Take a behind-the-scenes virtual tour of Russ & Daughters’ Appetizing Factory at the Brooklyn Navy Yard! We’ll hear the story of how this iconic New York business was started over a hundred years ago by a pushcart peddler on the streets of the Lower East Side and step inside their bakery to see how they make bagels, babka, black and white cookies, and other appetizing delicacies!
Join us for a live virtual program with Grandchamps at the Brooklyn Navy Yard’s Building 77 Food Manufacturing Hub to learn about Haitian cuisine and the story behind this family-owned business. Guest Judh Grandchamps Jr. will share a behind-the-scenes look at the spices and flavors that influence their Haitian dishes. We’ll also hear the story behind how Grandchamps started as a restaurant, market, and community gathering space in Bed-Stuy, its expansion to the Brooklyn Navy Yard, and how they’ve been weathering the pandemic.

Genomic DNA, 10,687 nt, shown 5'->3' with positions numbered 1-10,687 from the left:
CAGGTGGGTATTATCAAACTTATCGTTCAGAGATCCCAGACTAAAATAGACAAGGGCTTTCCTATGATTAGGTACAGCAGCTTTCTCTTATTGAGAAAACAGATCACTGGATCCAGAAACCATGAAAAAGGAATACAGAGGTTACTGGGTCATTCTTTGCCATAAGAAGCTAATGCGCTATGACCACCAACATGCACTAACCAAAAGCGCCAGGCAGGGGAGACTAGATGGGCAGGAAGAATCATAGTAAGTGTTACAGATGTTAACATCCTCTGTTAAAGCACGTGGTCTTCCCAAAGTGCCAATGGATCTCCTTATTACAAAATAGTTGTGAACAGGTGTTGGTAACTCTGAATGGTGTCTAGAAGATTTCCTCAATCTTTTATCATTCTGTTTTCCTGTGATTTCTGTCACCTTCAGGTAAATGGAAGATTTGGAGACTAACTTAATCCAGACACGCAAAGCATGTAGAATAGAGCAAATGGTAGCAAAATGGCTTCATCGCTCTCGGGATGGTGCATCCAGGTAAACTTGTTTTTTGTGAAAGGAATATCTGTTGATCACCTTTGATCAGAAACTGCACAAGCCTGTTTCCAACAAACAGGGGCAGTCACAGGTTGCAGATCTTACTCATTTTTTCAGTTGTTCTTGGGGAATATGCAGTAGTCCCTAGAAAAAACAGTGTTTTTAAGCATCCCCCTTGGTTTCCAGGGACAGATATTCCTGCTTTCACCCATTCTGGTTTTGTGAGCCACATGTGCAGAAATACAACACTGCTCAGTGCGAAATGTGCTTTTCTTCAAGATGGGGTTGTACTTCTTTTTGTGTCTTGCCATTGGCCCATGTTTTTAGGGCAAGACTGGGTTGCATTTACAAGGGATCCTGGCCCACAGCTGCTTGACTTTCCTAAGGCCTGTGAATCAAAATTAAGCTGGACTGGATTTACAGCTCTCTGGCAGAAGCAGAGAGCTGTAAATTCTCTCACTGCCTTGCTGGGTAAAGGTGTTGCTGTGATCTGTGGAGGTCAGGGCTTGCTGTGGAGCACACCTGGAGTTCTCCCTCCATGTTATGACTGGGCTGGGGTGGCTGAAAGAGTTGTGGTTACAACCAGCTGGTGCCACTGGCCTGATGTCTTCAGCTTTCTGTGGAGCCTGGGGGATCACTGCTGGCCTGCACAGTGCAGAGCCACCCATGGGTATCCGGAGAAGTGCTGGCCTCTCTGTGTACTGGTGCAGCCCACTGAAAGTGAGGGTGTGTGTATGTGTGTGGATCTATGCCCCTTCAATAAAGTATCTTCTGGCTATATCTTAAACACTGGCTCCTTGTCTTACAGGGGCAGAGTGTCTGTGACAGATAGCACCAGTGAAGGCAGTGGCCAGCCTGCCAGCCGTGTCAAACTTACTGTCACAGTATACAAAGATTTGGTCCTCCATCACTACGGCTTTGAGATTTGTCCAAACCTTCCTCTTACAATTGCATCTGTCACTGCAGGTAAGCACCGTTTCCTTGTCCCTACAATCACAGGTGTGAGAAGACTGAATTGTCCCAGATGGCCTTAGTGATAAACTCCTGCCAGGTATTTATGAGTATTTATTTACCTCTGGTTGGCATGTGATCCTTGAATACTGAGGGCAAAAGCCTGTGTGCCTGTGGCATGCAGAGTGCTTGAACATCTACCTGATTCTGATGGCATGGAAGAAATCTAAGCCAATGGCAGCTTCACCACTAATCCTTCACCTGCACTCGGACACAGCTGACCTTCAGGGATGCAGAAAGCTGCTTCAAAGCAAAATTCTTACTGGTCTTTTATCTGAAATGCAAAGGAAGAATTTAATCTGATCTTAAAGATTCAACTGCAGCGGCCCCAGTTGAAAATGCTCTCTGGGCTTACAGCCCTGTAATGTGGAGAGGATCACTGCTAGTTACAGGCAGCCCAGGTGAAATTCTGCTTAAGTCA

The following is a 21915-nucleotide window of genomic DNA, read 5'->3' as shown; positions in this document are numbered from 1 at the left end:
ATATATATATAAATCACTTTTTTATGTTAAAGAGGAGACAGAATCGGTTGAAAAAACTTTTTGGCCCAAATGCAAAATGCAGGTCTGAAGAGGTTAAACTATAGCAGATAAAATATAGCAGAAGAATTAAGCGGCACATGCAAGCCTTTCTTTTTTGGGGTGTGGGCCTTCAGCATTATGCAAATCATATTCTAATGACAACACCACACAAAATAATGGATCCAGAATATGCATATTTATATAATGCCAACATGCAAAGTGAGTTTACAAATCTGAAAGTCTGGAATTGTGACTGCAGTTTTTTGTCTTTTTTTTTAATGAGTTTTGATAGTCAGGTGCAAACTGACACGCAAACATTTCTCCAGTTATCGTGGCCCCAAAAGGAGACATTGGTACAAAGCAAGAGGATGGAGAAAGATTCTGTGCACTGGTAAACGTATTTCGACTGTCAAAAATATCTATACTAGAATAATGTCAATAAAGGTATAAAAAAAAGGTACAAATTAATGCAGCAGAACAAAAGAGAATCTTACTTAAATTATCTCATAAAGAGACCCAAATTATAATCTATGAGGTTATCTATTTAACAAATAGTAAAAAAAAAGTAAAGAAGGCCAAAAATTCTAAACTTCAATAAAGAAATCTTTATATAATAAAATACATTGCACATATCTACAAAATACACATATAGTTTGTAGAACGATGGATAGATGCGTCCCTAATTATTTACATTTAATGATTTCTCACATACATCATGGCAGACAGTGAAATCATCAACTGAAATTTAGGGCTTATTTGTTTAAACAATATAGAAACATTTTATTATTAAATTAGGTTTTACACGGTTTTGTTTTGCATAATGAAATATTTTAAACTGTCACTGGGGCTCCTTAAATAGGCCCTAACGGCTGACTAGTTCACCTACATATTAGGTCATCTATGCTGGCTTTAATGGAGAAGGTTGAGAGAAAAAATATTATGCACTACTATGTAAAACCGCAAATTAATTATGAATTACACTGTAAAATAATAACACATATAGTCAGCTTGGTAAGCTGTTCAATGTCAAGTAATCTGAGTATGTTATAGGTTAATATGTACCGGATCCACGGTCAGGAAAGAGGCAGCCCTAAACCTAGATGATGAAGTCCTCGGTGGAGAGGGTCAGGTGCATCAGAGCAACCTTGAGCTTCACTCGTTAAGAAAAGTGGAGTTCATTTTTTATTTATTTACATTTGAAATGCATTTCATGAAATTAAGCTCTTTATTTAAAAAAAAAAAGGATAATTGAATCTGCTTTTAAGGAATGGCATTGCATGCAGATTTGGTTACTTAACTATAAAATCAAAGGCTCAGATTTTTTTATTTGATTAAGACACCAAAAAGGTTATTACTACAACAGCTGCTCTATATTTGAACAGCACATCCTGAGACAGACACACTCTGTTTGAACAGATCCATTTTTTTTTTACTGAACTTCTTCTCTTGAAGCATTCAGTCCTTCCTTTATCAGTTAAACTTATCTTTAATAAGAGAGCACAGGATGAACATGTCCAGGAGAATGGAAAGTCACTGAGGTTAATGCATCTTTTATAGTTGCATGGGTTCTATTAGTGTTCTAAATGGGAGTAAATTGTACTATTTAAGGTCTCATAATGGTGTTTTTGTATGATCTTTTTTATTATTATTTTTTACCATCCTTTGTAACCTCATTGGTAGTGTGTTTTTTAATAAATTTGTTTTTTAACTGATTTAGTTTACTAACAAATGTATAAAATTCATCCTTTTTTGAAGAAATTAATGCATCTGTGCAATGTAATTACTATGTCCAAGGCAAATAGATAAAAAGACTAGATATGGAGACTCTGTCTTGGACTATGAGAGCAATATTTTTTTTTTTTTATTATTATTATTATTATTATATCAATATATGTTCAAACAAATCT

Hunts Point in the Bronx is the world’s largest food distribution center, yet few New Yorkers have ever visited. In order to demystify this place and the city’s food system, designers Lilian Yi-Hsuan Lin, Ángel Lamar Oliveras, and Beverly Chou created Race to Hunts Point, a strategy board game designed for high school students in which players must use resources to successfully operate cultivation, shipping, and trading processes in the food supply chain. In this virtual program, Lilian will walk us through the design, fabrication, and gameplay of Race to Hunts Point, which was created through the FWRD Fellowship for designers and engineers with NYCEDC’s Futureworks.